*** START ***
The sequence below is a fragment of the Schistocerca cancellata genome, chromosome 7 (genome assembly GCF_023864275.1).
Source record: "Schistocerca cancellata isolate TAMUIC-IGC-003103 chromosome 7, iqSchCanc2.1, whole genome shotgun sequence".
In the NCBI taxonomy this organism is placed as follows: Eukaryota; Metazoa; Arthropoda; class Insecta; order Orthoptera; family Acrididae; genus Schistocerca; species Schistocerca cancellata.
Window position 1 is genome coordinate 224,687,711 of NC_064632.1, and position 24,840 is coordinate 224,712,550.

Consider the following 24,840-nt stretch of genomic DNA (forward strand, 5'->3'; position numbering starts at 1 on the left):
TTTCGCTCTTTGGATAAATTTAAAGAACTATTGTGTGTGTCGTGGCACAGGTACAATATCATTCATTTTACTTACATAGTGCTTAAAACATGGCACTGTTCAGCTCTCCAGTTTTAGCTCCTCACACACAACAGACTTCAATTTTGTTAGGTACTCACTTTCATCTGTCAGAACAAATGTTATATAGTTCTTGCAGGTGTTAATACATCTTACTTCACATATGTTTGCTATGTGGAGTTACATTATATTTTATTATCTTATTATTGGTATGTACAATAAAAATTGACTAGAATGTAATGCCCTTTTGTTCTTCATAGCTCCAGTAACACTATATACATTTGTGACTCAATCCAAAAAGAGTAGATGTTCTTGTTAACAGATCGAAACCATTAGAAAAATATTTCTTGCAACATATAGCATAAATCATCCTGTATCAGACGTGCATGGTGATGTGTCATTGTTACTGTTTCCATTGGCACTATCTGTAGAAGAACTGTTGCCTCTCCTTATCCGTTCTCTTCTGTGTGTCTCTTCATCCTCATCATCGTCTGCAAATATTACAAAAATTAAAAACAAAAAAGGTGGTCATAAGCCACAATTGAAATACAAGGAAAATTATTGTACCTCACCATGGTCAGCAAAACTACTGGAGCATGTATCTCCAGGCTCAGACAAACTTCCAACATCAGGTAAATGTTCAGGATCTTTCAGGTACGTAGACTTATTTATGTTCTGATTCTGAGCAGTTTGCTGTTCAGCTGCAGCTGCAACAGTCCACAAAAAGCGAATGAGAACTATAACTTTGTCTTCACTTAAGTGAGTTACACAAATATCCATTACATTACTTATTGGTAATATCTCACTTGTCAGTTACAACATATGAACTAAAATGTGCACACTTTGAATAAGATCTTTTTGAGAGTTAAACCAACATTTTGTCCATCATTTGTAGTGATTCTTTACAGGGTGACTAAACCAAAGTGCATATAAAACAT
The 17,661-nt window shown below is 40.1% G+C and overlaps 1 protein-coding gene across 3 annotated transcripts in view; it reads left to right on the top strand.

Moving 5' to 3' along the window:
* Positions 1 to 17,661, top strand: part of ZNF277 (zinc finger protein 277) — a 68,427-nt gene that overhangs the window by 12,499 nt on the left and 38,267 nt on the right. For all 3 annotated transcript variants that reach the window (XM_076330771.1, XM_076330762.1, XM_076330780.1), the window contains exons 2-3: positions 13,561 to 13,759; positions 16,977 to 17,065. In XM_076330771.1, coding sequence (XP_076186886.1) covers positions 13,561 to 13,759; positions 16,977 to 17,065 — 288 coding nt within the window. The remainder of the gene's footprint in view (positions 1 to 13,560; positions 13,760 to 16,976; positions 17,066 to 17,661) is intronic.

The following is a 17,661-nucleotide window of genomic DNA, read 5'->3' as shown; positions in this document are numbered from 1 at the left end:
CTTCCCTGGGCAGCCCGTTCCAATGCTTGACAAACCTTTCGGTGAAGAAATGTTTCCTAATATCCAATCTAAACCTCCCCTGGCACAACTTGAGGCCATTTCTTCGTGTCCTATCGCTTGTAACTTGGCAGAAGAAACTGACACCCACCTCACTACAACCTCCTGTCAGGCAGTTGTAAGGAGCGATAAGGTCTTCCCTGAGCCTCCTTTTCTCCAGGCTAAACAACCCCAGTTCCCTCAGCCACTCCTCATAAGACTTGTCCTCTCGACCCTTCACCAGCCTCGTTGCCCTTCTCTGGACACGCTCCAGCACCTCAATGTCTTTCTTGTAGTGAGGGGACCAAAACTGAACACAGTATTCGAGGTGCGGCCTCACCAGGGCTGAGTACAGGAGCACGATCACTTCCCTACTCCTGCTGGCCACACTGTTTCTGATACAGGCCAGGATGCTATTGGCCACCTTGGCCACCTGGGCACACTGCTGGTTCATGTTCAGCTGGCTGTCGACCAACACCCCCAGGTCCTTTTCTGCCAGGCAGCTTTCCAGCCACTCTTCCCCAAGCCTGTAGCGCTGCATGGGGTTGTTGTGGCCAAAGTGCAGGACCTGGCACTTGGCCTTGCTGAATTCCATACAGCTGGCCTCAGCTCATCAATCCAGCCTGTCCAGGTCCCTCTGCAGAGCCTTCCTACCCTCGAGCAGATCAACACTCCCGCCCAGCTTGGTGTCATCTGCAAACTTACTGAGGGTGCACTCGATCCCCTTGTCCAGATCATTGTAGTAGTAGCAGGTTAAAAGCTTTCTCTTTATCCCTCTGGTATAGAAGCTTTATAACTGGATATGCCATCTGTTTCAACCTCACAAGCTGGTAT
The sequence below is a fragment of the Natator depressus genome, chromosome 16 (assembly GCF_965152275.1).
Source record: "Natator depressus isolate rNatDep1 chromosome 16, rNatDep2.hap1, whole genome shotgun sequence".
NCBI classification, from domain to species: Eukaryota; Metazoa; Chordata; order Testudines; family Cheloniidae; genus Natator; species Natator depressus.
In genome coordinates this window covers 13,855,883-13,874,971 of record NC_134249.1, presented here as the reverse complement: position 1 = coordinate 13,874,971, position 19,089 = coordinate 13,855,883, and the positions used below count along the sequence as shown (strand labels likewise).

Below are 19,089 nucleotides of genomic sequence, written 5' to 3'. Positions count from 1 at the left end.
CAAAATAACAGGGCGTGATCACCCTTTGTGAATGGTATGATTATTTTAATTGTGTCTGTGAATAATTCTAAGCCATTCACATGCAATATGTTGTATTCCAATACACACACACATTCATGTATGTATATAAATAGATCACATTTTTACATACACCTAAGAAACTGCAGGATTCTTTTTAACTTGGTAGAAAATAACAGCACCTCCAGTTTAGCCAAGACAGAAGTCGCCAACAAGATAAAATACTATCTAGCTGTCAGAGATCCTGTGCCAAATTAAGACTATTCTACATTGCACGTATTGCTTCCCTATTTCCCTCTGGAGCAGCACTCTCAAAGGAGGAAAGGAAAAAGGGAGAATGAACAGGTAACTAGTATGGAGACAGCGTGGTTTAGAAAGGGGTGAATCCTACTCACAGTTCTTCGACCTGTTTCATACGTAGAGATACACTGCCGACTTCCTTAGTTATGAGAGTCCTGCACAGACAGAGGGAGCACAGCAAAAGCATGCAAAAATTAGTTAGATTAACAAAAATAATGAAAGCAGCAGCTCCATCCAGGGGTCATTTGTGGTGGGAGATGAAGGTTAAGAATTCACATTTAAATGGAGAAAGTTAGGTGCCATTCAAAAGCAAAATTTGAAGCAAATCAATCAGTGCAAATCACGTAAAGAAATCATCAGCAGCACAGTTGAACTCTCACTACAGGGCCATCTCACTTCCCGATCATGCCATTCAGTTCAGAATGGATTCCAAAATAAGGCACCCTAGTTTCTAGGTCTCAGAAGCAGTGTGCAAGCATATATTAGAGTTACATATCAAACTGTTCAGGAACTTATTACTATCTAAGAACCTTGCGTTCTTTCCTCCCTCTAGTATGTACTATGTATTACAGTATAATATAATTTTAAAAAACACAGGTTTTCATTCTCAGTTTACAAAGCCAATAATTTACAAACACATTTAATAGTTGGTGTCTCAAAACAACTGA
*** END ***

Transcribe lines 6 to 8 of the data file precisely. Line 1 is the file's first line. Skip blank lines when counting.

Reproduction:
TTTCGCTCTTTGGATAAATTTAAAGAACTATTGTGTGTGTCGTGGCACAGGTACAATATCATTCATTTTACTTACATAGTGCTTAAAACATGGCACTGTTCAGCTCTCCAGTTTTAGCTCCTCACACACAACAGACTTCAATTTTGTTAGGTACTCACTTTCATCTGTCAGAACAAATGTTATATAGTTCTTGCAGGTGTTAATACATCTTACTTCACATATGTTTGCTATGTGGAGTTACATTATATTTTATTATCTTATTATTGGTATGTACAATAAAAATTGACTAGAATGTAATGCCCTTTTGTTCTTCATAGCTCCAGTAACACTATATACATTTGTGACTCAATCCAAAAAGAGTAGATGTTCTTGTTAACAGATCGAAACCATTAGAAAAATATTTCTTGCAACATATAGCATAAATCATCCTGTATCAGACGTGCATGGTGATGTGTCATTGTTACTGTTTCCATTGGCACTATCTGTAGAAGAACTGTTGCCTCTCCTTATCCGTTCTCTTCTGTGTGTCTCTTCATCCTCATCATCGTCTGCAAATATTACAAAAATTAAAAACAAAAAAGGTGGTCATAAGCCACAATTGAAATACAAGGAAAATTATTGTACCTCACCATGGTCAGCAAAACTACTGGAGCATGTATCTCCAGGCTCAGACAAACTTCCAACATCAGGTAAATGTTCAGGATCTTTCAGGTACGTAGACTTATTTATGTTCTGATTCTGAGCAGTTTGCTGTTCAGCTGCAGCTGCAACAGTCCACAAAAAGCGAATGAGAACTATAACTTTGTCTTCACTTAAGTGAGTTACACAAATATCCATTACATTACTTATTGGTAATATCTCACTTGTCAGTTACAACATATGAACTAAAATGTGCACACTTTGAATAAGATCTTTTTGAGAGTTAAACCAACATTTTGTCCATCATTTGTAGTGATTCTTTACAGGGTGACTAAACCAAAGTGCATATAAAACAT
The 17,661-nt window shown below is 40.1% G+C and overlaps 1 protein-coding gene across 3 annotated transcripts in view; it reads left to right on the top strand.

Moving 5' to 3' along the window: